The mystery surrounding Democratic presidential candidates Joe Biden and Mike Bloomberg's weird anti-cannabis stances isn't so much the fact that the two are essentially prohibitionists. There are lots of those still around and, after all, they're old dudes. The mystery is why they have been so bizarrely strident about it, given the direction of public sentiment in recent years. Just how out of touch they are on the subject is evident from both their hard declarations and their later equivocations.
Last month during a town hall meeting in (of all places) Las Vegas, Biden was asked whether his historically hardline stance on pot had changed. "No, it hasn't changed," he responded.
That's not quite accurate. Where Biden had once declared flatly that he believed the thoroughly debunked (and inherently illogical) idea of pot as a "gateway drug," he stopped just short of that in Vegas. In 2010, as vice president, Biden said "I still believe it's a gateway drug," adding, "I've spent a lot of my life as chairman of the Judiciary Committee dealing with this. I think it would be a mistake to legalize."
Now that cannabis has been legalized in many states either for medical purposes or for recreation, Biden has hedged a bit. Where in 2010 he was certain about pot being a "gateway drug," he said this in Vegas:
"The truth of the matter is, there's not nearly been enough evidence that has been acquired as to whether or not it is a gateway drug. It's a debate, and I want a lot more before I legalize it nationally. I want to make sure we know a lot more about the science behind it."
But then, a week after the Vegas debacle, he denied, in a rather Trumplike fashion, that he had ever said any such thing. In a conference call with reporters, he was asked about having called pot a gateway drug. He responded: "I didn't. I said some say pot was a gateway drug." And he added flatly, "I don't think it is a gateway drug. There's no evidence I've seen to suggest that."
Biden went on to reiterate his previously announced stances: he supports decriminalization, expunging prior criminal records, and rescheduling pot as a Schedule II narcotic, which would allow, for example, federal funds to be used for testing.
Plenty of studies have debunked the "gateway" notion, finding that most people who use cannabis never go on to use harder drugs. Biden knows this. As he had bragged, he was chairman of the Senate Judiciary Committee, where this idea was discussed and debated years ago. But even aside from the studies, it simply makes no sense: if a person becomes a heroin addict, does he start by spiking a syringe full of Mexican Brown into his thigh? Of course not. He starts with the most easily accessible drugs: pot and alcohol. That doesn't mean that drinking a beer or smoking a joint "leads to" heroin addiction.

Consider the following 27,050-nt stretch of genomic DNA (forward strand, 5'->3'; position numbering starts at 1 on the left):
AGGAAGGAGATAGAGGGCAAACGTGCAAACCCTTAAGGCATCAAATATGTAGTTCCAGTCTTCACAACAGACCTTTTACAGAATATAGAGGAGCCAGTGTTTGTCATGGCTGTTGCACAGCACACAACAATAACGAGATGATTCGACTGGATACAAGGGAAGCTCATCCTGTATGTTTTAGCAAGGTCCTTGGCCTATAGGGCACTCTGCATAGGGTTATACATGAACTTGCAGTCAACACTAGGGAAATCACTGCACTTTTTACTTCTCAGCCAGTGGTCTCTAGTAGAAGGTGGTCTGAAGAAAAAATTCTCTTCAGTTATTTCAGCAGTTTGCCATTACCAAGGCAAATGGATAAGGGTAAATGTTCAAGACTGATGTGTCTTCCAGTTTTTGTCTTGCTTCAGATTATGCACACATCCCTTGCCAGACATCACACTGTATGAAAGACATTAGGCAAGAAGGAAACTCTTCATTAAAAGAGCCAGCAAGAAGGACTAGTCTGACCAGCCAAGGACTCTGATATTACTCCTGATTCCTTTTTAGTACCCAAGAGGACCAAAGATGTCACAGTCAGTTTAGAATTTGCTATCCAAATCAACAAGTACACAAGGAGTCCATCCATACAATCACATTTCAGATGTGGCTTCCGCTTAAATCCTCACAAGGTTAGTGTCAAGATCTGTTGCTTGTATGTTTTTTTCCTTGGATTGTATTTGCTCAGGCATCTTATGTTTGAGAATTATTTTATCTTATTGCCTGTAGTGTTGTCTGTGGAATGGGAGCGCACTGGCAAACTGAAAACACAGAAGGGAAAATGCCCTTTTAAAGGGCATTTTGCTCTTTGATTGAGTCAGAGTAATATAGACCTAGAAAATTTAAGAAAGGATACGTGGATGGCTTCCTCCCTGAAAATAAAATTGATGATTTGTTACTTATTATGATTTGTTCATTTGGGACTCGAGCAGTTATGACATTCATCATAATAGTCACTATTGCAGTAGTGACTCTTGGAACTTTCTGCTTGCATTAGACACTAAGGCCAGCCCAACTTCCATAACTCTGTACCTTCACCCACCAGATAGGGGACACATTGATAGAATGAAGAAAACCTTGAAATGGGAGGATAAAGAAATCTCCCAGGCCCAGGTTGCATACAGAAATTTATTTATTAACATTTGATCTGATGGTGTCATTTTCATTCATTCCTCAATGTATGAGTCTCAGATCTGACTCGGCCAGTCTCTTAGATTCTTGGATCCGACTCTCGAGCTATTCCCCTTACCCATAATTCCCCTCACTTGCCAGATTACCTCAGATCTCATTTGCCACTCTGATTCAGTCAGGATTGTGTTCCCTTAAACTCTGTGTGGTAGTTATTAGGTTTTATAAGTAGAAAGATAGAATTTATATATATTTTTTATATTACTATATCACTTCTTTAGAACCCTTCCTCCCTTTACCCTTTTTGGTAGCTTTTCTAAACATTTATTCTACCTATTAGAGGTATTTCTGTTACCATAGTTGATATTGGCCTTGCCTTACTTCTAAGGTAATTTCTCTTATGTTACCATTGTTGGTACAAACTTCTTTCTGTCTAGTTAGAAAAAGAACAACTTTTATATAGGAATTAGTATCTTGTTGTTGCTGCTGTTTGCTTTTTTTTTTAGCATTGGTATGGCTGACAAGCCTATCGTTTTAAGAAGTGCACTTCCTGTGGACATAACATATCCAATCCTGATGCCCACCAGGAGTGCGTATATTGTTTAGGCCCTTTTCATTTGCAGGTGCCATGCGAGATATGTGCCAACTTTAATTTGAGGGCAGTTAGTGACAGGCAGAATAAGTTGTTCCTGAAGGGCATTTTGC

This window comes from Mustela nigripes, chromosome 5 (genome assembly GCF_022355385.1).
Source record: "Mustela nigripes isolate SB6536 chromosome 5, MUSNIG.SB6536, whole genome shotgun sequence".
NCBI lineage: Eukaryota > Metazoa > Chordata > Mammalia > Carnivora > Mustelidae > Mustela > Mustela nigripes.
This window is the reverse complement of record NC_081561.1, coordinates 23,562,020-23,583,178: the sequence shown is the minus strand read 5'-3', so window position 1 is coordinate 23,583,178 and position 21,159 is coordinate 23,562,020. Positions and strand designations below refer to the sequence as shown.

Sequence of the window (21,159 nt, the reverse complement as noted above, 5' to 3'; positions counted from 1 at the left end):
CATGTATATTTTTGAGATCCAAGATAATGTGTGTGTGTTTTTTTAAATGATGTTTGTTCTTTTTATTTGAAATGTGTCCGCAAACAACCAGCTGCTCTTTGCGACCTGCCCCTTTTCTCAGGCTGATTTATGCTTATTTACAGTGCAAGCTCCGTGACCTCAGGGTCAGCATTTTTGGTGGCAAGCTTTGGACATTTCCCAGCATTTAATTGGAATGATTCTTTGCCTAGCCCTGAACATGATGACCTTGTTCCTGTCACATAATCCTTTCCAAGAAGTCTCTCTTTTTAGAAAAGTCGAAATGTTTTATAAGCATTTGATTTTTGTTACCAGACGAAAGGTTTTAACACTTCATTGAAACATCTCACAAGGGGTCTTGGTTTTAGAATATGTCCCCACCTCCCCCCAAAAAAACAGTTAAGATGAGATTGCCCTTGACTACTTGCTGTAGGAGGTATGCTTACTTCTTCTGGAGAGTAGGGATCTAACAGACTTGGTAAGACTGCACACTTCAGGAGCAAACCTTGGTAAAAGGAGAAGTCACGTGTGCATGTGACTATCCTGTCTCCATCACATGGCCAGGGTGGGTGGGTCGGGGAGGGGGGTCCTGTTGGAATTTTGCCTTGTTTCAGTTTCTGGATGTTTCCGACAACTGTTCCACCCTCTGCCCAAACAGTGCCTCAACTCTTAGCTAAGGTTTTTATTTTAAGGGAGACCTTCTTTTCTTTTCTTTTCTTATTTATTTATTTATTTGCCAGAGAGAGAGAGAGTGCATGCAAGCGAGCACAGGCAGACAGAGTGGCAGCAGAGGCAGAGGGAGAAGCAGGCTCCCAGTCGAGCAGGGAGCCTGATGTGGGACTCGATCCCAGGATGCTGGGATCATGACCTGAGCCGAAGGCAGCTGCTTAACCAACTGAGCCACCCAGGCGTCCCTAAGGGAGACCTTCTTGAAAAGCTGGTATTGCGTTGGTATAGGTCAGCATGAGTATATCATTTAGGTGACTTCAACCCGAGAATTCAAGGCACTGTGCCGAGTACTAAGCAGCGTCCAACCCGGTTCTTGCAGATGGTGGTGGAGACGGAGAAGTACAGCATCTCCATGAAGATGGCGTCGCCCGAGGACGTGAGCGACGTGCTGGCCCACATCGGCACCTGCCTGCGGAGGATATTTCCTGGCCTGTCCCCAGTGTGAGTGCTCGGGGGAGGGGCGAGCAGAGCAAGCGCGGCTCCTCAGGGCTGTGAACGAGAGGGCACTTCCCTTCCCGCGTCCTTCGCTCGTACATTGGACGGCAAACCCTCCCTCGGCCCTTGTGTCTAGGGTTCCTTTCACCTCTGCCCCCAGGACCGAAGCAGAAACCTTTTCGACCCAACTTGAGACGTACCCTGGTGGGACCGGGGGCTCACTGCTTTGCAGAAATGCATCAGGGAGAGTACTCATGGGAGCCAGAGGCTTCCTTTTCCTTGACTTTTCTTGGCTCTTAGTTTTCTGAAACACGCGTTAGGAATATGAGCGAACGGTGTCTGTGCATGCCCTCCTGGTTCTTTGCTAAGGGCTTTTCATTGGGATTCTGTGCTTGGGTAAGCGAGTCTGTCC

If anything, Bloomberg's pronouncements and backpedals have been even more disorienting. In January, when he was already well into seriously considering a presidential run, Bloomberg called cannabis an "addictive narcotic" (neither word is accurate) and that legalization "is perhaps the stupidest thing anybody has ever done." He said this after decrying the rising number of deaths from "ODs," nearly all of which are the result of opiate use. (It's essentially impossible to overdose on THC.)
And now, like Biden, Bloomberg has reeled himself back, a little. Just as with stop-and-frisk policing — which he implemented as mayor of New York City and continued to brag about for years after, before disavowing it a few weeks ago — his views on cannabis have "evolved." A spokesperson told The Wall Street Journal last month that Bloomberg supports decriminalization and believes the federal government shouldn't interfere with states that have legalized pot.
Nothing there about "ODs" or whether pot is an "addictive narcotic" or a "gateway drug" or not, but at least he's OK with states doing "the stupidest thing anybody has ever done."
It's clear that neither Biden nor Bloomberg have really studied the subject, and that they're both playing to their perceptions of what "middle Americans" think about cannabis. But their perceptions are wrong. A Pew Research survey published last month, just days before Biden was talking about how "some say" pot is a gateway drug, found that two-thirds of Americans favor full legalization, and that more than 90 percent of them favor legalization of at least medical marijuana. And 80 percent of Democrats favor full legalization.
This is hardly a top issue for most voters, but the statements of these two candidates reveal more about them than just what they think about pot. They seem oblivious to the sentiments of their own constituents. They seem, in fact, to be stuck in the '80s.